Malachi wrote the whole world would be wasted at the final coming of God if the hearts of the children did not turn to their fathers, and the hearts of the fathers to their children (Mal. 4:5-6). This warning is referred to in the New Testament (Luke 1:16-17) and repeated or alluded to in all additional canonized volumes of scripture embraced by the LDS faith (3 Ne 25; D&C 2, 27, 110, 128; JS-H). This warning culminates the first scripture Joseph Smith recounted the Angel Moroni quoting to his teenaged self (JS-H 1:36-39). Joseph's theology clearly taught that this "turning" was to be accomplished through child-parent and husband-wife sealing covenants (for which baptism is prerequisite for all accountable individuals). Polygamy becomes a necessary allowance if all mankind is to be sealed together as husbands and wives, parents and children. The family of mankind is a complex thing, including a variety of eras where polygamy has been practiced and a vast multitude of serially monogamous marriages that would become polygamous marriages when projected into eternity. Old Testament folkways, if not mores, allowed for polygyny and levirate marriage. But Old Testament policy does not justify a need for polyandry - when a woman married multiple times, the children are attributed to only one husband (e.g., Tamar, Ruth). New Testament teachings clarified but did not modify the Old Testament practices, and Christian marriage practice did not become exclusively monogamous by policy until after the 11th century (related to the marriage reforms for which Saint Margaret of Scotland was canonized).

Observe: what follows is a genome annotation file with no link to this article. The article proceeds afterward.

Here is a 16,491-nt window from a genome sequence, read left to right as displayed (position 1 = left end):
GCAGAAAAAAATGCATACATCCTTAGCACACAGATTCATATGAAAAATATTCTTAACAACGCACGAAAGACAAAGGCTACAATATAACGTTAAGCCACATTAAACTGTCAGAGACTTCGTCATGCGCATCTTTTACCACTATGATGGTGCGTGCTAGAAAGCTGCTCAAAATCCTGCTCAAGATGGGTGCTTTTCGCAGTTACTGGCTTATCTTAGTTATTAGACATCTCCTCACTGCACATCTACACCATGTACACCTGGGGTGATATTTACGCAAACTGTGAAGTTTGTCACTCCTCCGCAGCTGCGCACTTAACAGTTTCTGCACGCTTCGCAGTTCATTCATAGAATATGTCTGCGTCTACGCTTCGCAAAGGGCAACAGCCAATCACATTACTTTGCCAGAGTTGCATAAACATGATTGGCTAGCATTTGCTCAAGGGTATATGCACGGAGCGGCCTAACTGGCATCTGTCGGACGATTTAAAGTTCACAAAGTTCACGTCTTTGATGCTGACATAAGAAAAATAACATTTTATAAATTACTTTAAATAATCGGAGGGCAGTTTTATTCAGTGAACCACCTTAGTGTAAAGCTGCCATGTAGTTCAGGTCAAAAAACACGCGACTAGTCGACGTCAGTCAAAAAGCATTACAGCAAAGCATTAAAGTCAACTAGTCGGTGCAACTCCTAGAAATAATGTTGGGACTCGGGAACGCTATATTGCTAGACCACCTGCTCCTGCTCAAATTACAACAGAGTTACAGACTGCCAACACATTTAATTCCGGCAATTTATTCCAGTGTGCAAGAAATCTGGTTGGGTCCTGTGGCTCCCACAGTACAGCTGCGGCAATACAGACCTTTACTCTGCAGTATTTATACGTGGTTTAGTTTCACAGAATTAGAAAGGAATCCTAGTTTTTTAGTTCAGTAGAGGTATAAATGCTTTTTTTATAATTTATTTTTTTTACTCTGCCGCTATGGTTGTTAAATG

The practice of plural marriage was something Christianity had lost for a mere few hundred years prior to Joseph's time. Yet without the possibility of plural marriage, it would be impossible to weld the family of mankind together via celestial marriage in the sealing linkages Joseph believed were required to fulfill God's mandate recorded by Malachi. And as baptism would be performed on behalf of all these individuals as a prerequisite, this is the mechanism by which the salvation of all mankind would be effected, a salvation to include those now deceased as discussed in Isaiah 61:1, John 5:25, 29; and 1 Peter 4:6 (see D&C 138).
I loved the remembered recollection of Joseph's quandry with which Hales ends this Volume:
"[God] said to me that unless I accepted [celestial and plural marriage] and introduced it, and practiced it, I, together with my people would be damned and cut off from this time henceforth...
"If I do not practice [celestial and plural marriage], I shall be damned with my people. If I do teach it, and practice it, and urge it, they say they will kill me, and I know they will. But... we have got to observe it. It is an eternal principle and was given by way of commandment..."